The film is set in a remote village in present day (I think its present day anyway) Turkey and focuses on five sisters ranging in age from about ten or so to something like sixteen (played by Güneş Şensoy, Doğa Doğuşlu, Elit İşcan, Tuğba Sunguroğlu, and İlayda Akdoğan).  These girls are living with their grandmother (Nihal Koldaş), seemingly because their biological parents have died by means that are never explained and are also seemingly under the care of their uncle Erol (Ayberk Pekcan).  This grandmother and this uncle are both extremely conservative and believe in some very old-world traditions about the place of women in society.  After the girls get involved in what would seem to most eyes like an innocent game with some boys at a beach these parental figures decide that they need to crack down on these girls’ behavior in order to protect their chastity and ensure that they can be married off when the parents see fit.  Soon the parents are refusing to let the girls go outside without close supervision and are essentially making them prisoners in their own home.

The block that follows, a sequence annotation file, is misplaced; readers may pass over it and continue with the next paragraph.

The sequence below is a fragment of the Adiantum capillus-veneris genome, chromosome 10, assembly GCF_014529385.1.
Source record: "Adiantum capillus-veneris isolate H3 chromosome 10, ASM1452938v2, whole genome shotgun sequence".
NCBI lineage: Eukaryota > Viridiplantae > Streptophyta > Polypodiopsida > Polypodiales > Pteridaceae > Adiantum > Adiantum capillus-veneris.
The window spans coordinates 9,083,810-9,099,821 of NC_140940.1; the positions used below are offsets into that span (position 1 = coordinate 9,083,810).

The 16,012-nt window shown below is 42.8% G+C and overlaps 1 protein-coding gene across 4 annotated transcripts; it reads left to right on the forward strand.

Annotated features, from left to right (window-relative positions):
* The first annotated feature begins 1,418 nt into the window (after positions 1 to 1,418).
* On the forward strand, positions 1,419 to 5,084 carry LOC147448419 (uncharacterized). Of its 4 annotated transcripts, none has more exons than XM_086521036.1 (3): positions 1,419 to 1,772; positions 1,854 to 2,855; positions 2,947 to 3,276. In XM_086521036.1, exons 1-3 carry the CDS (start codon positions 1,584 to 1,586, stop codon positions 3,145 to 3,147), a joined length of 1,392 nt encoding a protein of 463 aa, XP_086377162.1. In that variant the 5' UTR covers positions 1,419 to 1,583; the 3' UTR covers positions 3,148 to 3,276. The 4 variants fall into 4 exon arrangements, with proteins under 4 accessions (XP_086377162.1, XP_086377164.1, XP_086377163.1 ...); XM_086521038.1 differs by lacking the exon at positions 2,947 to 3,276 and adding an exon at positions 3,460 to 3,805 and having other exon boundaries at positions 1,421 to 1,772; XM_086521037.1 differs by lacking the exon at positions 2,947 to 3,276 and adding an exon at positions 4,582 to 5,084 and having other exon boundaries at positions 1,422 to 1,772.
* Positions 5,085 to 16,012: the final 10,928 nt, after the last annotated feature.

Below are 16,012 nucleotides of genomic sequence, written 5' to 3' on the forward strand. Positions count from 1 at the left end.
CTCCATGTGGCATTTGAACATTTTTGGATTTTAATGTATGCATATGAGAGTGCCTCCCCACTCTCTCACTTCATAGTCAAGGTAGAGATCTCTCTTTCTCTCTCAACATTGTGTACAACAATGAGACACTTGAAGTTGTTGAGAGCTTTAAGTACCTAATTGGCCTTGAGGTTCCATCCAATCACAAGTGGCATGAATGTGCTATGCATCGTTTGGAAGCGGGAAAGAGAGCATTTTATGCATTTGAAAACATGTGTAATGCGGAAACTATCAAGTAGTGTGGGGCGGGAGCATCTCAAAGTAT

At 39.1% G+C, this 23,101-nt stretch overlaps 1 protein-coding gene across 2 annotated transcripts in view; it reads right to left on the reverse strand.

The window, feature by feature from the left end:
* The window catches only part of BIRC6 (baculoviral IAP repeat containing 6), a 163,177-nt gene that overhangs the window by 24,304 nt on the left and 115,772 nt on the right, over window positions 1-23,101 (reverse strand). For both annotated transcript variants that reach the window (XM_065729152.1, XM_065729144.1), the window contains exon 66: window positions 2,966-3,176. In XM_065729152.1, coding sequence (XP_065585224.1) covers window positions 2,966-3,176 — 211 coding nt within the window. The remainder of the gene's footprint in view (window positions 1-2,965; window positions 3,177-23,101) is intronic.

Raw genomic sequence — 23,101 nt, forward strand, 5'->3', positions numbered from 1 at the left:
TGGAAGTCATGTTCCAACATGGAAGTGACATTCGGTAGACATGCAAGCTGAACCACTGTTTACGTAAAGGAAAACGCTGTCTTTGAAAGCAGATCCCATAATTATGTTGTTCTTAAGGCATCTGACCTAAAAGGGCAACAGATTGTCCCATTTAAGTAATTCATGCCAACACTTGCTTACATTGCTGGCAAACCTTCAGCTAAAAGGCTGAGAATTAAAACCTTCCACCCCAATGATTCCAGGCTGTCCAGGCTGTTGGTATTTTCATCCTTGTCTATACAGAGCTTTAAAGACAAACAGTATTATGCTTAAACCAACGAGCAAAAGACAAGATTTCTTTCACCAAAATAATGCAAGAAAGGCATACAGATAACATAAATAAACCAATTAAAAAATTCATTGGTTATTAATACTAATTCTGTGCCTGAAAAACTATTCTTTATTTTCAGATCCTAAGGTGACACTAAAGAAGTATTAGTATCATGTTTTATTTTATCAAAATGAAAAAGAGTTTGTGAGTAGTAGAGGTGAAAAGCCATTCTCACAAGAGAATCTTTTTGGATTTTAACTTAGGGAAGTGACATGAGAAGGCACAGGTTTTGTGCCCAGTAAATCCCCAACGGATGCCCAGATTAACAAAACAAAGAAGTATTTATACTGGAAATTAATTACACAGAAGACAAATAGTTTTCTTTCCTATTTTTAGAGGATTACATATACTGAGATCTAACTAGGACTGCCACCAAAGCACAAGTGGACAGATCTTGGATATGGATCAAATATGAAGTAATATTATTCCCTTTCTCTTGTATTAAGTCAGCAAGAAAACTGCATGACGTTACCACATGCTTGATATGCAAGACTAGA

The most obvious analogue to this movie is of course Sofia Coppola’s The Virgin Suicides, which was also about a group of five sisters living under the domineering eyes of their highly conservative parents and becoming depressed and/or rebellious as they find themselves basically locked inside their homes because their parents want to protect them from the modern world.  The parallels are pretty undeniable and if anything Mustang simplifies things by eliminating the device of telling its story from the perspective of a third party.  If there is a major difference between the two works it’s that the nutty religious family in Coppola’s movie appear to be fairly isolated in their society, the beliefs of this family seem to be pretty widely accepted within the remote town they live in even if the wider Turkey seems to have moved on from them.  Actually, the exact extent of how pervasive conservative beliefs are in these girls life is a little unclear early on.  In many ways it seems as if they’ve been living recognizable modern western lives for most of their lives until that’s suddenly cut off when out of nowhere their guardians decide to “crack the whip” and make sure they start behaving like proper ladies, but that doesn’t exactly make sense.  I would think that if these parents feel this strongly about raising these girls under such rigid rules they would have been doing that from the beginning.